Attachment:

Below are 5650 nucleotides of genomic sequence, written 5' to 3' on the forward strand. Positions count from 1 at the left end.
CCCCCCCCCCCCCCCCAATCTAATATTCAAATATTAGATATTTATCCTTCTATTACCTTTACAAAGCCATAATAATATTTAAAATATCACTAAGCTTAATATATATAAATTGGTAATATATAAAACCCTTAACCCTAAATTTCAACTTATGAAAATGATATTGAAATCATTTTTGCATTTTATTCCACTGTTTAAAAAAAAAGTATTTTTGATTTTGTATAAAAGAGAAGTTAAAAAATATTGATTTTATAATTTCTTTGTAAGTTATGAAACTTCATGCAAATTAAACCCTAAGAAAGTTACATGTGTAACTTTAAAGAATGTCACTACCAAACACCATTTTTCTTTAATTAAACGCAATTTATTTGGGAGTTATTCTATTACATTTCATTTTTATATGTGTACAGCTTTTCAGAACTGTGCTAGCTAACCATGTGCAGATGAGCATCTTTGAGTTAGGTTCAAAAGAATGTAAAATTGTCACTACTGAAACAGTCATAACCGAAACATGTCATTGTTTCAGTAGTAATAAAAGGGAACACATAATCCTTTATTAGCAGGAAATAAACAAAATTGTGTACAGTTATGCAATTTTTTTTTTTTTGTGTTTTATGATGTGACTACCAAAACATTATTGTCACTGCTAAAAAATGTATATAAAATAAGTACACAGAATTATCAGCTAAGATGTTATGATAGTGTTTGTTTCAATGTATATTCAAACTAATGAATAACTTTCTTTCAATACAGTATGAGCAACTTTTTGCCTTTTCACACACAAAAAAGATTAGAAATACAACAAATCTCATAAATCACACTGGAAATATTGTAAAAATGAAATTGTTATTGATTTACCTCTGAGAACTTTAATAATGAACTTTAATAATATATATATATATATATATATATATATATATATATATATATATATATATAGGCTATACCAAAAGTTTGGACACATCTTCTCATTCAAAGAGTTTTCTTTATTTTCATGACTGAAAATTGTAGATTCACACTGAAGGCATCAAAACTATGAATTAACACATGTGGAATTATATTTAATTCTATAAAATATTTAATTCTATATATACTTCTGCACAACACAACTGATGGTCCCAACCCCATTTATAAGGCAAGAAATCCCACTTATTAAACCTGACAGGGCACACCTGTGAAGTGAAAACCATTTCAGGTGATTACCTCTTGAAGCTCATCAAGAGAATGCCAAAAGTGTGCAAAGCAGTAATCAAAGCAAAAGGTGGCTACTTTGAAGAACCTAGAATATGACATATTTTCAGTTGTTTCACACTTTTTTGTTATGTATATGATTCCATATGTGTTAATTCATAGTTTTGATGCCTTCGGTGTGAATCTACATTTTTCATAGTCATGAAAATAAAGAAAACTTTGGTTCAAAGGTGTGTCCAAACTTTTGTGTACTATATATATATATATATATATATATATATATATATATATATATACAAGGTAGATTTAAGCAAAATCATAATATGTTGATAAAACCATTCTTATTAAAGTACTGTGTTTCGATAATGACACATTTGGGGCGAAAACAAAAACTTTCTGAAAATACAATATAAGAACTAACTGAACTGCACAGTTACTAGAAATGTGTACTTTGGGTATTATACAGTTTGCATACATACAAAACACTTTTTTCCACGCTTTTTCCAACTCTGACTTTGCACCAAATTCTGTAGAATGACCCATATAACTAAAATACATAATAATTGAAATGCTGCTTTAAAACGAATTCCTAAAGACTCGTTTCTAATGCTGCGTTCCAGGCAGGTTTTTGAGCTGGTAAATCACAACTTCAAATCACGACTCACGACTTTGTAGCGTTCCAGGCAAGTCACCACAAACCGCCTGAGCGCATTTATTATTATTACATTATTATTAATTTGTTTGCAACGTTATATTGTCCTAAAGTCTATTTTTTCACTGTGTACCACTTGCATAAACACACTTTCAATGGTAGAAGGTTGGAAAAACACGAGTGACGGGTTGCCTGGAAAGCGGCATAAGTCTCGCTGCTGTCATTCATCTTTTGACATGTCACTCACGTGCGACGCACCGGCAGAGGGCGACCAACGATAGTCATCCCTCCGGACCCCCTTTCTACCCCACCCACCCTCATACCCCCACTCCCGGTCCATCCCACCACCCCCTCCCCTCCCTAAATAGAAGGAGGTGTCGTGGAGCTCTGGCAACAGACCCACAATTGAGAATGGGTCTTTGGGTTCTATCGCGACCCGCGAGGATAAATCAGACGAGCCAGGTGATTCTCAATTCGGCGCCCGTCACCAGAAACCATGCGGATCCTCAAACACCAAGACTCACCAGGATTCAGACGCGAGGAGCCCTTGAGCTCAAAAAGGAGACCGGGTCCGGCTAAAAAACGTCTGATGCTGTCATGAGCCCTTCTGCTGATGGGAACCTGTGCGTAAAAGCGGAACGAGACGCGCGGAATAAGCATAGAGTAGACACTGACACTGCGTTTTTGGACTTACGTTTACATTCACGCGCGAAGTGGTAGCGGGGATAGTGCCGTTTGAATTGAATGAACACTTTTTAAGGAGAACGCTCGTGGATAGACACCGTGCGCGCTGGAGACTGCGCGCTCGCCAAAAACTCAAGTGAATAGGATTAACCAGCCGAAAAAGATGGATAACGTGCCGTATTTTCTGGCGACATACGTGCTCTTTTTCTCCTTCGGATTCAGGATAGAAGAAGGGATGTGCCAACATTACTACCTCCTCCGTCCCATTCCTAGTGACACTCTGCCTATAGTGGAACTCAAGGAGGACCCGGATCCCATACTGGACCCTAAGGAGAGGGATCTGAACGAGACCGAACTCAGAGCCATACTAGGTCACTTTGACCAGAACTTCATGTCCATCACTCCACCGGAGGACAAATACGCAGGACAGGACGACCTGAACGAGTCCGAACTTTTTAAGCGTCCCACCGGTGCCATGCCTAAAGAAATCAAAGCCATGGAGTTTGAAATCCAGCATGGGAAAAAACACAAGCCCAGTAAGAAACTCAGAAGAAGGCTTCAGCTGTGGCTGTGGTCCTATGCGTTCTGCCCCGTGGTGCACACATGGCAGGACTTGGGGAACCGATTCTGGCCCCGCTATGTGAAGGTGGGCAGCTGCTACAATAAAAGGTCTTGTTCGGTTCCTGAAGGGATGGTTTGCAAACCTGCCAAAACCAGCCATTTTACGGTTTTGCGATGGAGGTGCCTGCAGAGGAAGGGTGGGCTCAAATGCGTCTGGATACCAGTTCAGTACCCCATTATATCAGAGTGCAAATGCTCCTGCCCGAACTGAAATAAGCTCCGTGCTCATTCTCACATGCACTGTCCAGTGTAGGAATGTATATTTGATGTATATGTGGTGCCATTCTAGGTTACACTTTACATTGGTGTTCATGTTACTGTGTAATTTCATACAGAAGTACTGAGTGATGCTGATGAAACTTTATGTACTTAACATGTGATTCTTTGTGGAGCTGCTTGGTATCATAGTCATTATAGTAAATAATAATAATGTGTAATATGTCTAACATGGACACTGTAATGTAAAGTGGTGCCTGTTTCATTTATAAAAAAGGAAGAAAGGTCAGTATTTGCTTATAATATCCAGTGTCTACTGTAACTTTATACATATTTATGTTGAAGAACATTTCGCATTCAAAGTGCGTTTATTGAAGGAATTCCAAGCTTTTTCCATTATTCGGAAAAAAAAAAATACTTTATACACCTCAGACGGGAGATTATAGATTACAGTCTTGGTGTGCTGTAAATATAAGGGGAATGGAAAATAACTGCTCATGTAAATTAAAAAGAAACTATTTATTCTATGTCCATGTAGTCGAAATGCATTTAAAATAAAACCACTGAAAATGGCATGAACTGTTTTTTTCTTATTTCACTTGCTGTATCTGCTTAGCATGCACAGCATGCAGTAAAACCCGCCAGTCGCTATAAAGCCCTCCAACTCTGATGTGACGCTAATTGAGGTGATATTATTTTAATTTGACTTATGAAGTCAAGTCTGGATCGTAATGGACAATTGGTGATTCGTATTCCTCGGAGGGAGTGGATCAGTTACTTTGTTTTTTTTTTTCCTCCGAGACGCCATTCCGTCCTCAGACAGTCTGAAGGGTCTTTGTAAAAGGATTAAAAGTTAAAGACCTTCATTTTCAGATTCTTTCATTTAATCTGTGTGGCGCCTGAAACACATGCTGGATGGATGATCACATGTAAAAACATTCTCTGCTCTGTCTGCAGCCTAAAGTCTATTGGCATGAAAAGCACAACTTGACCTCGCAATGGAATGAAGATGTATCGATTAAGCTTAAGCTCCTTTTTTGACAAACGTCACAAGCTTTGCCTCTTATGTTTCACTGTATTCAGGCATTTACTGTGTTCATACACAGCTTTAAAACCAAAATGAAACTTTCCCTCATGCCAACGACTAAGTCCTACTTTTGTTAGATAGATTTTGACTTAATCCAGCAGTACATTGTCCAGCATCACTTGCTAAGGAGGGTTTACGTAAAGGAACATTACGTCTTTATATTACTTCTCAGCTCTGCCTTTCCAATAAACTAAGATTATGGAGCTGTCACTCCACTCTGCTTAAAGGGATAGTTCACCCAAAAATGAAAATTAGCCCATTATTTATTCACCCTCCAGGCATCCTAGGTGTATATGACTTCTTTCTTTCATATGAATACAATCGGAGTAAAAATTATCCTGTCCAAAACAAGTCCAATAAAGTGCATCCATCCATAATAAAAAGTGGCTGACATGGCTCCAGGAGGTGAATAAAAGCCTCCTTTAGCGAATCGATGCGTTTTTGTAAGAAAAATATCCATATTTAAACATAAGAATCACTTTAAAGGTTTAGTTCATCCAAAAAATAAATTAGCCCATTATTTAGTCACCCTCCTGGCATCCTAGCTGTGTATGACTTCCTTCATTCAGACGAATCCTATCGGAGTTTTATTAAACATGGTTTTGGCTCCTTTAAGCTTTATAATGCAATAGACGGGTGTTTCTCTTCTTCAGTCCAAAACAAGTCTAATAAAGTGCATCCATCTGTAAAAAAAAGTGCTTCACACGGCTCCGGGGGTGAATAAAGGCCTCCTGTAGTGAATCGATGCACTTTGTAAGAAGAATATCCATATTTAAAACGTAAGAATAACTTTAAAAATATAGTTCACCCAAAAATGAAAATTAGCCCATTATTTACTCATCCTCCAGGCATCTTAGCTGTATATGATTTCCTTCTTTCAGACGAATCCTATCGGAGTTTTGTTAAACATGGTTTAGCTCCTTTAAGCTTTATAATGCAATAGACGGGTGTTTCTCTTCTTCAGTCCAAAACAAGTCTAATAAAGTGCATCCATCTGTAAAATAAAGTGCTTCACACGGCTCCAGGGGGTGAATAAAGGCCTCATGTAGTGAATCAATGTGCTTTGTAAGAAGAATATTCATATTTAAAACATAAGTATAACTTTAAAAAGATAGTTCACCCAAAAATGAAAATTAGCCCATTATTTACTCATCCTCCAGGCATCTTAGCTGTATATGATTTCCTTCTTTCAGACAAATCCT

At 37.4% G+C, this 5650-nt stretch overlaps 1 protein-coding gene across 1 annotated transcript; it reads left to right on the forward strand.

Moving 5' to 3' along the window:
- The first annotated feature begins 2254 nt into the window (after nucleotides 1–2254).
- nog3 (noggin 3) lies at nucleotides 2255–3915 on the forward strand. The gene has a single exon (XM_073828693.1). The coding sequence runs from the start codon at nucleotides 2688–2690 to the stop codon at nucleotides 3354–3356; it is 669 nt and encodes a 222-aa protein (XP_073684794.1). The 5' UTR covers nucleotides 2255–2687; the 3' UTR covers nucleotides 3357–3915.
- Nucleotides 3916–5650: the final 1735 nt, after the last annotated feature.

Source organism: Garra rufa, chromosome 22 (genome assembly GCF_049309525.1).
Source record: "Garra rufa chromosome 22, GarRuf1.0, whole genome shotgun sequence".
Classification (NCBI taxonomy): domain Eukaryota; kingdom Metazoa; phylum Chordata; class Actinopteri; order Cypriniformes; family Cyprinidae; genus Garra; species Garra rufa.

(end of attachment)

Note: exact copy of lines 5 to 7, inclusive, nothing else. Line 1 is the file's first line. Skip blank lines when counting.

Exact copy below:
- The first annotated feature begins 2254 nt into the window (after nucleotides 1–2254).
- nog3 (noggin 3) lies at nucleotides 2255–3915 on the forward strand. The gene has a single exon (XM_073828693.1). The coding sequence runs from the start codon at nucleotides 2688–2690 to the stop codon at nucleotides 3354–3356; it is 669 nt and encodes a 222-aa protein (XP_073684794.1). The 5' UTR covers nucleotides 2255–2687; the 3' UTR covers nucleotides 3357–3915.
- Nucleotides 3916–5650: the final 1735 nt, after the last annotated feature.